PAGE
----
For more than decade, the founder of the nonprofit Center for Parental Responsibility has been fighting for family law reform in Minnesota. Among other changes, the group is encouraging lawmakers to place an emphasis on equal custody arrangements in child custody cases.
The founder, who is a woman, also recently joined a national advocacy group promoting the same. Leading Women for Shared Parenting was launched unofficially in Massachusetts and May, and will officially launch on Father’s Day. Already, the group has recruited many members in the United States and Canada.
What’s interesting is that one might think that men would be leading the charge for equal custody arrangements. Traditionally, women have been granted primary custody in most custody cases with men being offered visitation.
However, a 2010 study by Arizona State University found that there is no real difference between the sexes when it comes to support for equally shared custody. In fact, when presented several post-divorce circumstances involving child custody arrangements, both men and women commonly supported an equal arrangement, the study found.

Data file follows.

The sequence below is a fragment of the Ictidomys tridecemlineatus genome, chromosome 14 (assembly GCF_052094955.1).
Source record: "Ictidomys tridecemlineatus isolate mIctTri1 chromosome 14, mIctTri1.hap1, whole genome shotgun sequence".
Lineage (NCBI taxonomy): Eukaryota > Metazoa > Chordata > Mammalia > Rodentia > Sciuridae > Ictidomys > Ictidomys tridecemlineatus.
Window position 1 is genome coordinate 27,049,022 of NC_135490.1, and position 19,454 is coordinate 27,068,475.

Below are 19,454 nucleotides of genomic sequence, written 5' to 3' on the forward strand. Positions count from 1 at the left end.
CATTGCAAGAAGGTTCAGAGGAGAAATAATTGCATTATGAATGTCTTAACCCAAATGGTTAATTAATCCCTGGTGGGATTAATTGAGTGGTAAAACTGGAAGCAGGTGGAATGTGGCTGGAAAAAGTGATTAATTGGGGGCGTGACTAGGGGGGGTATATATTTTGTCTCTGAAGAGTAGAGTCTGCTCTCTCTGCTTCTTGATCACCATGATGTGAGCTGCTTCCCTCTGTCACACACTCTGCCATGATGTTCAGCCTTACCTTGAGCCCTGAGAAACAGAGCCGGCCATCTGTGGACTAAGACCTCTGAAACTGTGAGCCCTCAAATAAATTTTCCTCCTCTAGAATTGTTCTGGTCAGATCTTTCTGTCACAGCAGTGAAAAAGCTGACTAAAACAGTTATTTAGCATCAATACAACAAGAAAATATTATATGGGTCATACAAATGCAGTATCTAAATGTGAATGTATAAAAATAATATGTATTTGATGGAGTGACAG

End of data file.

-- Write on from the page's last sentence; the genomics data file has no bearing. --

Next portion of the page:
Members of the new advocacy group say that it is time women add their voices to the issue. Included among the ranks are congresswomen — both Democratic and Republican — social workers, professors, mothers, daughters and wives, who all believe that children fare better when both mothers and fathers play an active role in their lives.
In 2012, a bill promoting equally shared parenting time passed both the Minnesota House and Senate; however, Gov. Mark Dayton didn’t sign the bill into law after voicing concern about imposing equal custody arrangements in “the most challenging divorces.” The bill hasn’t gotten much action in 2013, but it isn’t dead yet.
Source: Star Tribune, “Rosenblum: Divorced dads get big gift from fired-up moms,” Gail Rosenblum, June 8, 2013